By John McIntosh
Pastor Dan White tells of his friend Dewey who listened to the preacher at a local revival. After a while the preacher asked anyone who needed to be prayed over to come forward to the front of the altar. Dewey got in line and when it was his turn the preacher asked, “Dewey, what do you want me to pray about for you?
Dewey replied, “Preacher, I need you to pray for my hearing.”
The preacher put one finger in Dewey’s ear, and placed the other hand on top of Dewey’s head and prayed and prayed. After a few minutes, the preacher removed his finger, stood back and asked, “Dewey, how is your hearing now?”
Dewey said, “I don’t know Reverend, it ain’t till next Wednesday.”
Miscommunication is common in human relationships. What we are trying to say to someone somehow becomes unclear. There was nothing unclear about God’s communication to Elijah about the commissioning of Elisha to take his place as God’s prophetic spokesman in Israel (1 Kings 19:15, 16). The Lord was very clear about the name of the man, his father, and the place where he could be found.
The Scripture tells us that Elijah:
…”found Elisha, the son of Shaphat, while he was plowing with twelve pairs of oxen before him, and he with the twelfth. And Elijah passed over to him and threw his mantle on him. He left the oxen and ran after Elijah”… (1 Kings 19:19, 20a).
These words give us the impression that Elisha was a wealthy farmer and engaged in spring plowing at a time the three years of drought had come to an end. Elijah appeared at the field, identified Elisha as God had instructed, and …”threw his mantle on him” (19b).
No words are recorded. As far as we know, nothing was said between the two men. But Elisha knew immediately what the symbolic act meant. It is reasonable to think that the Lord had been working in his heart. Elisha was being called into ministry and he was going to be replacing God’s fiery spokesman, Elijah.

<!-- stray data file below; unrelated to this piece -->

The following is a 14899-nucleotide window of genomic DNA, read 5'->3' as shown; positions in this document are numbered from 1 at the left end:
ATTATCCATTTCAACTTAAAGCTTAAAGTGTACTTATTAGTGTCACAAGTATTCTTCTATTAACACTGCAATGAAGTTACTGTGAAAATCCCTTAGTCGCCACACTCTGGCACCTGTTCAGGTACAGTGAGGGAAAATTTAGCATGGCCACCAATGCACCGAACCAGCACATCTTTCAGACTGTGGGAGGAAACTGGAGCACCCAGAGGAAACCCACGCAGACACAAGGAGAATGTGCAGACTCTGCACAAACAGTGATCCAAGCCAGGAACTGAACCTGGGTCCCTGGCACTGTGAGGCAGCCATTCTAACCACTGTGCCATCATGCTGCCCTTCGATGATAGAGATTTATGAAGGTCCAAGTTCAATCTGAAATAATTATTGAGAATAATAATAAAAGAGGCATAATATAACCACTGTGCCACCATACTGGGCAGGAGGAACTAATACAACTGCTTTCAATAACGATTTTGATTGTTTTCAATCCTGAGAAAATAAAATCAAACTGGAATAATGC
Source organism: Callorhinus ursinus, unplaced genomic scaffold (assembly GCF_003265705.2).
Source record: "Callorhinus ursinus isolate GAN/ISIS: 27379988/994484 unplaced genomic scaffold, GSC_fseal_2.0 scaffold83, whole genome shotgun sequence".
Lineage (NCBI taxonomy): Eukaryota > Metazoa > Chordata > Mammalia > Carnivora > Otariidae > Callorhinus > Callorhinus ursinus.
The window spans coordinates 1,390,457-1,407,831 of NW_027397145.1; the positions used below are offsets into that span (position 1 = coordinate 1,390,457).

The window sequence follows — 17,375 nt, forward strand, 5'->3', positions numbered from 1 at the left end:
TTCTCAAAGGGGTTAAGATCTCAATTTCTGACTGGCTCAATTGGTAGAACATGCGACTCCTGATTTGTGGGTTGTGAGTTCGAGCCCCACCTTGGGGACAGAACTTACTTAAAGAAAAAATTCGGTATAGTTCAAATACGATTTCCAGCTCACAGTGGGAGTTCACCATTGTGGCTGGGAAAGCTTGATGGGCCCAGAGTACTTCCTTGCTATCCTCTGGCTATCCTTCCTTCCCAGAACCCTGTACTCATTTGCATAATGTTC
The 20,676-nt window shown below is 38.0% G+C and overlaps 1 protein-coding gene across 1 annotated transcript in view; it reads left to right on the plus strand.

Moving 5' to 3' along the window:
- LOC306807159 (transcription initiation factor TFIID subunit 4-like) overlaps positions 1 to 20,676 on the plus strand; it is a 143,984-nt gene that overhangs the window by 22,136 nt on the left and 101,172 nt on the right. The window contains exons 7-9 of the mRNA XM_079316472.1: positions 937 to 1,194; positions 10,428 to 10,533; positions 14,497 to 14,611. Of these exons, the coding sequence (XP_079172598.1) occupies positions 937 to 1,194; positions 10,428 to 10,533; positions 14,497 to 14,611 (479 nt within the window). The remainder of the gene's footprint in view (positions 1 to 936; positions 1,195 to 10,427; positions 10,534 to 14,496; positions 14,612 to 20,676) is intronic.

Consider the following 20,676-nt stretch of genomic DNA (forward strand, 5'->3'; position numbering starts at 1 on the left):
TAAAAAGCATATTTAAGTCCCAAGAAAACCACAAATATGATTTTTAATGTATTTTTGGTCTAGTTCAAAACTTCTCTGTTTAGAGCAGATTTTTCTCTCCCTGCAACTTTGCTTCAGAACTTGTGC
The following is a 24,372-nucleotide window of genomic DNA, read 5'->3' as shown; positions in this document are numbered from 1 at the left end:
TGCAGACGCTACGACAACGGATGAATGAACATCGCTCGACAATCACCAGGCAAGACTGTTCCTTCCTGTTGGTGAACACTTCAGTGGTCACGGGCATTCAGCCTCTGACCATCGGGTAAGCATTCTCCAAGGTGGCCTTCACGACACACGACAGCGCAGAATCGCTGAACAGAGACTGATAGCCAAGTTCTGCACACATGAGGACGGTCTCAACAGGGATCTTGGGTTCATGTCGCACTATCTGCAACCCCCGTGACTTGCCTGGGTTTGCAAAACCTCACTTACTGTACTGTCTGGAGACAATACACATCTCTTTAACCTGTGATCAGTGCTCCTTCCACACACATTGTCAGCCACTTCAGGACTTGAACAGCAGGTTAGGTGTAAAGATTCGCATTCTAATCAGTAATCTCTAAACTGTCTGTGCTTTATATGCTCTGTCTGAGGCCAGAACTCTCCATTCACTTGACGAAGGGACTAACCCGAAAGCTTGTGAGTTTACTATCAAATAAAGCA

When we read the accounts of Moses’ selection of Joshua, Samuel’s selection of David, and Jesus’ selection of the Twelve, we get the impression that the Lord is always calling people into ministry. In fact, because He is sovereign, He is always thinking several steps down the road beyond you and me.
That means that when He called you to do what you do, He also has your successor in mind. He is already at work in the heart of someone to eventually do what you do. It is our responsibility to be asking the Lord about this matter. It is our responsibility to be praying and asking Him to make it clear who our replacement will be.
The Apostle’s exhortation to Timothy was clear. He wanted his young protege to be thinking and praying about the men who would replace him. This would be his legacy. These people would be the ones to replace him when his time of effectiveness had come to an end. Once again his words were:
“The things which you have heard from me in the presence of many witnesses, entrust these to faithful men who will be able to teach others also” (2 Timothy 2:2).
It is our responsibility to embrace the fact that the Lord has our replacement in mind right now. We need to be talking with Him about it. We need to be pouring our lives into them.
The Scriptures tell us that Elisha ran after Elijah and secured permission to inform his parents of where he was going and what he would be doing. He quit his job, burned his farm equipment, cooked his oxen, and fed them to the people of the town. Then he followed Elijah.
These activities completely closed out his past and forced him into a dependent relationship with the Lord. And with this, God’s ministry continued effectively when Elijah was finally taken (2 Kings 2).
Remember, “Success without successors is failure!”
Editor’s Note: The 2007-2008 moderator of the Fellowship of Grace Brethren Churches, John McIntosh is challenging the fellowship to consider the leaders of tomorrow. He has been pastor of the Simi Valley (Calif.) Grace Brethren Church since 1983.